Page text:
Another example of an carbon sink that deserves recognition is mangroves. Mangroves are a habitat for many organisms and can take up as an ecosystem on average 956 t C per hectare, which is almost four times more than the 241 t C per hectare uptake of rain forests. Mangrove ecosystems also emit CO2, for example, through respiration. Mangroves are a net carbon sink and worldwide take up 90 Tg C per year, which is as much carbon as some small countries emit. With increasing temperatures, mangroves could spread to temperate areas, which could increase their carbon uptake. However, some researchers expect that in colder climates, the ecosystem’s uptake could be lower. While mangroves are valuable as they are a carbon sink, protect coastlines and prevent erosion, they are, unfortunately, often cut down for their wood or to make room for agriculture and aquaculture. It is estimated that 30-50% of mangroves have been lost over the last 50 years. Policymakers are thus losing a valuable solution for the climate crisis.

Forests by the Sea: Mangroves and why they are threatened ...
Mangroves are a habitat for many species above and underwater.

These natural carbon sinks are not only being forgotten by policymakers, but they are also being destroyed. While policymakers praise new technological fixes, the solutions that are already out there are shifted aside. Ecomodernist take this to the next level. They do not only see technology as the holy grail, but they think humanity should be based on it. Their solution to the climate crisis is for humans to live in densely populated cities where food is produced with highly efficient agricultural practices that barely need any land. Humans will only use a bit of the earth surface, and nature can take over the rest. For them, the dependence on ecosystem services and resources is the core cause of the need for nature conservation. Ecomodernist even go as far as to say:

“People may choose to have some services — like water purification and flood protection — provided for by natural systems, such as forested watersheds, reefs, marshes, and wetlands, even if those natural systems are more expensive than simply building water treatment plants, seawalls, and levees.” (p.27)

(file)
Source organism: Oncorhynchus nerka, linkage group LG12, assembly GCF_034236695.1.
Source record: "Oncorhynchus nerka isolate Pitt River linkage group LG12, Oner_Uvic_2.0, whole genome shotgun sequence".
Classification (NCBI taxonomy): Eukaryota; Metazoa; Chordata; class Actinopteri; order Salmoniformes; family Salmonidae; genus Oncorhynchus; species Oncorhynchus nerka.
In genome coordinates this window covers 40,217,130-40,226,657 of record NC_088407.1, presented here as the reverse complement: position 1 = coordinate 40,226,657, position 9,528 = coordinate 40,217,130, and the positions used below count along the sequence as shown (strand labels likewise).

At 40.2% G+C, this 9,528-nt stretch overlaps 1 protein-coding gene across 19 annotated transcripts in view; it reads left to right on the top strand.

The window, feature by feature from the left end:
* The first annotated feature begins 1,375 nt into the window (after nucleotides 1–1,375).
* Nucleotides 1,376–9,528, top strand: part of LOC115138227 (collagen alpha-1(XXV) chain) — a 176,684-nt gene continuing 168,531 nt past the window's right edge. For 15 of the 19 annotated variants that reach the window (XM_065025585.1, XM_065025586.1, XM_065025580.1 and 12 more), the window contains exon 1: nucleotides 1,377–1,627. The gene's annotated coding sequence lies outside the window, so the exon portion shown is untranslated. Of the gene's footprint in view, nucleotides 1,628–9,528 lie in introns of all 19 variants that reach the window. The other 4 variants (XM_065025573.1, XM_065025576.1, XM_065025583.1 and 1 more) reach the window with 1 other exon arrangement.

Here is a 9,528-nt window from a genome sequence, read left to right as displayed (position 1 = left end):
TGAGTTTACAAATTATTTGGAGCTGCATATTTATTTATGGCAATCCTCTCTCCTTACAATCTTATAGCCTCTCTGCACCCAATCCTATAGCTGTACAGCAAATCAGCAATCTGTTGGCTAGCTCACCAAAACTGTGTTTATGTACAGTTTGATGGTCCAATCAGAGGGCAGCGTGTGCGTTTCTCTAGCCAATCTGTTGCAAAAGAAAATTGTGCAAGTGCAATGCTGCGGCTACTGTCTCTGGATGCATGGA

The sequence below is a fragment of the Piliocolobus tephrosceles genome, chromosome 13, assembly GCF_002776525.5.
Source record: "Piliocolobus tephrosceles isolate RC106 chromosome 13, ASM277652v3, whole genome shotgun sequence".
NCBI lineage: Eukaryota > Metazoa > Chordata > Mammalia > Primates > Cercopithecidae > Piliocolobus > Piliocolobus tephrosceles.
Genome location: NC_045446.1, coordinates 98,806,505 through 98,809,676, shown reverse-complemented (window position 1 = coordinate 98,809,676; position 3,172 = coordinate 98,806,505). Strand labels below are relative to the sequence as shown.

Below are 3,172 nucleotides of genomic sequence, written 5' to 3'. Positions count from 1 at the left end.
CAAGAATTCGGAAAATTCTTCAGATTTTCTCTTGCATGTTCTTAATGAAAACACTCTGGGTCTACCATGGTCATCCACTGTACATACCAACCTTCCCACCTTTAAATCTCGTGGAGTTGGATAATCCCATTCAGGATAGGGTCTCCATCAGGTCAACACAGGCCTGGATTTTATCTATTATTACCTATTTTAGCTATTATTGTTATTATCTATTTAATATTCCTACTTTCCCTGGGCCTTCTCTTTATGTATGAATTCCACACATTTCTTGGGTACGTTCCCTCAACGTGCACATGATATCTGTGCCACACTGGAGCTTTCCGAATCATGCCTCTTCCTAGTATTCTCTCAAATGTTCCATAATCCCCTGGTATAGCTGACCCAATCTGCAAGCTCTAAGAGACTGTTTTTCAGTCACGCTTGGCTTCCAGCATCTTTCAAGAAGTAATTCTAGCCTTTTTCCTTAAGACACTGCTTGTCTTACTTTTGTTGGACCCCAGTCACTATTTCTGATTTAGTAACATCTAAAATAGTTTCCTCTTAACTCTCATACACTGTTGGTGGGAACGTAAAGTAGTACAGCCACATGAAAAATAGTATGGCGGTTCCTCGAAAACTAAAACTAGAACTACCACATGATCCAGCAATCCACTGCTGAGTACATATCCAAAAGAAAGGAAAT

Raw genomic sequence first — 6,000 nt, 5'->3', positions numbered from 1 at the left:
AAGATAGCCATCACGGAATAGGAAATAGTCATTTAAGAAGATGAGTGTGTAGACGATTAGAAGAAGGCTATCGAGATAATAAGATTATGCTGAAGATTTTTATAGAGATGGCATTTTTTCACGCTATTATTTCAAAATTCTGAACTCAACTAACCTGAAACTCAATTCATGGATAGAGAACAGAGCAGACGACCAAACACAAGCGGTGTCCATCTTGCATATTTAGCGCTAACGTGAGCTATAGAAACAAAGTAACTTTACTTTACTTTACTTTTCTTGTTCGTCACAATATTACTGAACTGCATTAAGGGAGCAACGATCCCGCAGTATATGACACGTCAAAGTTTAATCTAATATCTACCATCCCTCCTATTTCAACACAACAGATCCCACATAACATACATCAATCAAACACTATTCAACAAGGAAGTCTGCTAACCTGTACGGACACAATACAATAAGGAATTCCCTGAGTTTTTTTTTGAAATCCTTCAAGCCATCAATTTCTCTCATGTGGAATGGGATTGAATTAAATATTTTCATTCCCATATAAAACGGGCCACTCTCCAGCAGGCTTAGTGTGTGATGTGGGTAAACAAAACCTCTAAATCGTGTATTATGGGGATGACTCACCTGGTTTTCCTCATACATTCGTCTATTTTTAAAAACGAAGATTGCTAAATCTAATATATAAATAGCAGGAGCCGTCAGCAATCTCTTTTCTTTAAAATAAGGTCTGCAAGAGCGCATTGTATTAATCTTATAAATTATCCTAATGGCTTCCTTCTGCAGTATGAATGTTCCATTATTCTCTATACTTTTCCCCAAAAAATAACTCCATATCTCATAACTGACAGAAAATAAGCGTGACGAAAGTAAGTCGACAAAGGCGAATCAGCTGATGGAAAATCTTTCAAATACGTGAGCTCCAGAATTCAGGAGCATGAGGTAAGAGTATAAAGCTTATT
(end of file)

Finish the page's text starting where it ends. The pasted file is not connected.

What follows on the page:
For me, this quote shows how Prometheans and ecomodernist are blinded by their faith in technology. Why would we need to develop technologies if what we are creating is already provided to us by nature? Besides, technology also has some downsides that they seem to overlook. It might not be able to solve all problems and often comes at a cost. Additionally, the more advanced the technology becomes, the fewer people can understand it and decide on its use. The Prometheans will find themselves in a vicious circle by erasing the negative side-effects of existing technology with new and more advanced technology.

While we might find ourselves unable to solve the climate crisis with natural solutions alone, policymakers should be aware of the natural solutions present and strive to protect them before it is too late.

19 thoughts on “The forgotten carbon sinks – policymakers are overlooking solutions to the climate crisis

  1. This is a very informative and compelling blogpost! Although I was aware of the importance of seagrass and mangroves within their ecosystems, I did not know that they could capture so much CO2, even more than trees. In this sense, it would be interesting to see if there is any possibility of “reforesting” -for a lack of better word- mangroves and seagrass. I imagine that this is harder than planting trees, but at least we should definitely enforce stricter rules that protect these natural carbon sinks. I think that an interesting strategy would be that richer countries invest in the protection and recovery of these highly efficient carbon sinks, which tend to be located in developing countries such as Brazil, Indonesia, Pakistan and Mexico.